And then there is “Der Dritte Weg” (“The Third Way” – sorry, Anthony Giddens) – a party for people who think that the NPD is too modern and wimpish. Many of its ~500 members used to belong to militias that could be dissolved much more easily by the authorities than an organisation recognised as a party. They are a bunch of hyper-traditional right-wing street-fighters.

In terms of electoral support, the Third Way is less than irrelevant. They don’t even exist as a party in the northern states. In the most recent state election down here, they scored a cool 0.1 per cent, and I don’t think they have any candidates in this year’s local elections. But they have managed to draw up a list for the EP 2019. And, more specifically, they managed to put up a number of posters around our commuter rail station.

Right-wing extremist campaign posters from hell

These posters make it wonderfully clear what the Third Way is all about, and so I’ll cap off this year’s election posters from hell series with them. They are truly hellish, but in a different way. Here is the first one:

third way EP 2019 campaign poster - defend Europe's borders

Defend Europe’s borders. That’s a bit boring really

“Defend Europe – close the borders”. This one is a bit of disappointment. First, why defend “Europe”? Sure, there is the blackboard-style font which dropped out of favour in adverts ca 1955, urging as to “vote German”. There are also the oak leaves around the Roman numeral, but they are still in use by German authorities today. The silver-black thingy could be the muzzle of a gun or a surveillance camera or perhaps a modern take on the Volksempfänger radio. But all in all, the message is a bit too 21st century. So let’s move on.

third way EP 2019 campaign poster -national and socialist

What do you get when you add one part nationalism, one part socialism, and one part revolution?

This next first exhibit is much more exciting. We learn that the Third Way is both ‘national’ and ‘socialist’. So national-socialist. It does not get any clearer. And they are also ‘revolutionaries’ – all super obvious references to ‘leftist’ wing of the Nazi movement. Extra points for the hammer/sword combination, which represents the unity of workers and soldiers. It was used, inter alia, by left-leaning Nazis and the Hitler Jugend. Then, in the 1990s, it was adopted by the autonomous neo-Nazi groups (“freie Kameradschaften”) from which the Third Way emerged. Unlike other extreme right symbols, its use is also legal in Germany.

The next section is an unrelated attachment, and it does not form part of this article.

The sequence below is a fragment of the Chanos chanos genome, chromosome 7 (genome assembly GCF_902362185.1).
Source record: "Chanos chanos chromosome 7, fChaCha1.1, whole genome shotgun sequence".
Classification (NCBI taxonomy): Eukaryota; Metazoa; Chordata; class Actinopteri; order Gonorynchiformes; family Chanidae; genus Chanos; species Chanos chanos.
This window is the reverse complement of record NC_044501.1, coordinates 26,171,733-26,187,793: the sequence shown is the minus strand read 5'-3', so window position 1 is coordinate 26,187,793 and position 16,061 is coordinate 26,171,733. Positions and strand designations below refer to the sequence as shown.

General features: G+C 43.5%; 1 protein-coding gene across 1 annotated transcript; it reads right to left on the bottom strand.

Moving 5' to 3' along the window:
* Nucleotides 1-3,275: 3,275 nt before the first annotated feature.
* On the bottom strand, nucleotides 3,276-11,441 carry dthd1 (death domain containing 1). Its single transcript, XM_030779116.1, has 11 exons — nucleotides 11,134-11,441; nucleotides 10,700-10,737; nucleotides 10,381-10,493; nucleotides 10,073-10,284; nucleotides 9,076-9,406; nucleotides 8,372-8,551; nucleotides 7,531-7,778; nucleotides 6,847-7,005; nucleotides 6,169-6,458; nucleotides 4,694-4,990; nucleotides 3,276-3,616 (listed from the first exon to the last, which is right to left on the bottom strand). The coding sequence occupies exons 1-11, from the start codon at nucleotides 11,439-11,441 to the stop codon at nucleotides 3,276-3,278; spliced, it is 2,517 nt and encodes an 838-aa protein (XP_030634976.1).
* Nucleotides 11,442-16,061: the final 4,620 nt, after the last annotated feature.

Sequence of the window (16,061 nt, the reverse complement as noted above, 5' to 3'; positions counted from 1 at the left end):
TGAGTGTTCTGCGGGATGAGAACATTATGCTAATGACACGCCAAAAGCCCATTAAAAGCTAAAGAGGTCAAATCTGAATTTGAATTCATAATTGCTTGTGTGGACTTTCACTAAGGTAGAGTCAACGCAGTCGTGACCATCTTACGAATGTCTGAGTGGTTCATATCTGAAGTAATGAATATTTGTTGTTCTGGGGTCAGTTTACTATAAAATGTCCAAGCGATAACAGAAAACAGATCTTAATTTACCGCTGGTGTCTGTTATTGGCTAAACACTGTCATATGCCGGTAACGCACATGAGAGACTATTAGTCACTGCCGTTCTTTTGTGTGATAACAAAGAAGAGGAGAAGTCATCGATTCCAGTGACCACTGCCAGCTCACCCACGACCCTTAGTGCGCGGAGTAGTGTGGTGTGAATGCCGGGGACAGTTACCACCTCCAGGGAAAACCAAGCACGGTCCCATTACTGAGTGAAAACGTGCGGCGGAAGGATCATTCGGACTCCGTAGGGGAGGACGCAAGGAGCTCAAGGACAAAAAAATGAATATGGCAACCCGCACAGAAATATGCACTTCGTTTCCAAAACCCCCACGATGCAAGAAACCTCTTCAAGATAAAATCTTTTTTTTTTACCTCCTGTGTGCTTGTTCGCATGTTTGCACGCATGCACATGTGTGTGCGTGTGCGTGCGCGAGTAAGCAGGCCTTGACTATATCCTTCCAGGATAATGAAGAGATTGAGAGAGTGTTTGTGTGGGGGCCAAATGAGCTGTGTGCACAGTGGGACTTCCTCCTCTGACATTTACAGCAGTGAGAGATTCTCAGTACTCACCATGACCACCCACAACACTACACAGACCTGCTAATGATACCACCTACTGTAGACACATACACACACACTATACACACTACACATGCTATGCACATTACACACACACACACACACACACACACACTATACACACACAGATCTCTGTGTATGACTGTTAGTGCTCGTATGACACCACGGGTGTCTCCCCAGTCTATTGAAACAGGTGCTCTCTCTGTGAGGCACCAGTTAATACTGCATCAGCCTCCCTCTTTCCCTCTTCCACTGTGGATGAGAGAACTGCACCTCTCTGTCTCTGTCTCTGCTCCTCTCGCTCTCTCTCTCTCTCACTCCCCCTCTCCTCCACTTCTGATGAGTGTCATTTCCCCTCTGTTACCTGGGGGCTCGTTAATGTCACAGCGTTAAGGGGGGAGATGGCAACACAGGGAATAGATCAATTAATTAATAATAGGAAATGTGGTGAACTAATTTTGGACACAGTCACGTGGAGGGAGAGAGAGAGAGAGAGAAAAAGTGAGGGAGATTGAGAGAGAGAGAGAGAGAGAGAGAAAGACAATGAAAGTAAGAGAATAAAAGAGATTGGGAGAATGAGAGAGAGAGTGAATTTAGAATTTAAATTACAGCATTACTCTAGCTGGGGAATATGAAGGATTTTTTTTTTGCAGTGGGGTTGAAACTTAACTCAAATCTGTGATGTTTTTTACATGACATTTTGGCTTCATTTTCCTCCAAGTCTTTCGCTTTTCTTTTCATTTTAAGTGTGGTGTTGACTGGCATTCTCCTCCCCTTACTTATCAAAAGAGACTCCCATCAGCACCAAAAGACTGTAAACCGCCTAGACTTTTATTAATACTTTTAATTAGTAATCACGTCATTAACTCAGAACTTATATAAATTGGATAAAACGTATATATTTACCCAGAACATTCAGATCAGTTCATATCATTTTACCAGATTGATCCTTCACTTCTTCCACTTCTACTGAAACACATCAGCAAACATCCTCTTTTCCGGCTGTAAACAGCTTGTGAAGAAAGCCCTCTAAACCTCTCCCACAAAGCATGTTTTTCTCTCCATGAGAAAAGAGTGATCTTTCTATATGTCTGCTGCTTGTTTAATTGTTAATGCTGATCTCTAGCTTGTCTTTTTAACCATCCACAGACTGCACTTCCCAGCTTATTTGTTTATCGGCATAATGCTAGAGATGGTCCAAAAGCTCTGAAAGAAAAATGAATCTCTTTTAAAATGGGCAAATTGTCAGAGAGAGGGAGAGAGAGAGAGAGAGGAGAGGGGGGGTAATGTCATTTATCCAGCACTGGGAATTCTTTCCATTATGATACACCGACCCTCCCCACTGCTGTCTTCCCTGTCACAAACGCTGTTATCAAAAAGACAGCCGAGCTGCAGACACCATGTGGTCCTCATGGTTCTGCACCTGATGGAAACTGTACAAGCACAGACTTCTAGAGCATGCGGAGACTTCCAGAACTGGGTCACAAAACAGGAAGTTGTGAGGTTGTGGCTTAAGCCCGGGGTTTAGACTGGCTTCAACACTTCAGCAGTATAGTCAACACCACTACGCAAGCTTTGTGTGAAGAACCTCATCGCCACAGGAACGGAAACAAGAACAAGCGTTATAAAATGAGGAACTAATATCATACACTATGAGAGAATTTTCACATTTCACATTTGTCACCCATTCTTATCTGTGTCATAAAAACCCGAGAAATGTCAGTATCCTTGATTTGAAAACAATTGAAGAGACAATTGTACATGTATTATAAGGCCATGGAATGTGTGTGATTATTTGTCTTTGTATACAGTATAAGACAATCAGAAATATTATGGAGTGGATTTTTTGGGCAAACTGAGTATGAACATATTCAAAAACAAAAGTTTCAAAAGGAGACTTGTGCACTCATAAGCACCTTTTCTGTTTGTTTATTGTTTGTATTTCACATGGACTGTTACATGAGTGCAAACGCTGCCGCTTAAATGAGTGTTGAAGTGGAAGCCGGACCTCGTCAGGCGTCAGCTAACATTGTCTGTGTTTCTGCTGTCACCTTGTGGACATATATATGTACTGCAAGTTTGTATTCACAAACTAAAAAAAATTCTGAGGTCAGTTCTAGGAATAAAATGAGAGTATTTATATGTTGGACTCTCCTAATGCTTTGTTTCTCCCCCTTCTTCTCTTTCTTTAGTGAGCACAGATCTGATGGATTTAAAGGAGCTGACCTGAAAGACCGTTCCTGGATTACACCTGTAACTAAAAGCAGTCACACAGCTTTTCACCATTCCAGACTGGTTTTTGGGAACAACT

Next is this one:

third way EP 2019 campaign poster - multiculturalism kills

Multi-culturalism makes for really bad design choices

So: multi-culturalism kills. How exactly? Presumably by diluting the pure blood of the in-group. Because apparently, it also leaves bloody hand-prints on freshly painted walls. A very similar poster by the NPD (“immigration kills”) was banned by the authorities for inciting hatred. Presumably, the Third Way got away (hah!) because they were overlooked.

Speaking of reasons for banning, there is this one:

third way EP 2019 campaign poster - prison cell reserved for

“Traitors of the people” – heard that one before?

A picture of a prison cell that it reserved for “traitors of the people” – yet another term that was used by he Nazis to justify violence and murder. I was mildly shocked that they stopped at the German version of “lock her up” and refrained from depicting a gallows.

If you are equally shocked and also confused to who exactly the traitors might be, in a bid to clarify the situation they present a handy list of traitors that need to be stopped:

third way EP 2019 campaign poster - stop the traitors of the people

Who is the enemy? Here is some clarification

The dots refer to the colours usually associated with German parties. And so the CDU/CSU are traitors b/c “asylum flood”, the SPD introduced the “Hartz IV” flexicurity legislation, the Greens are behind “gender madness”, and the Liberals want to unleash capitalism. So they want to put almost anybody in prison. Somewhat surprisingly, the Left and the AfD were not given any attention, perhaps because the colour-in thing became too confusing?

Two questions remain. First, how are these guys legal? The short answer is that banning a party is complicated and risky, and so for the time being, they are kept under observation and members will be prosecuted individually for stuff like breaking the peace. Second, where are your youthful neighbourhood anti-fascists when you need them? I have no answer to that.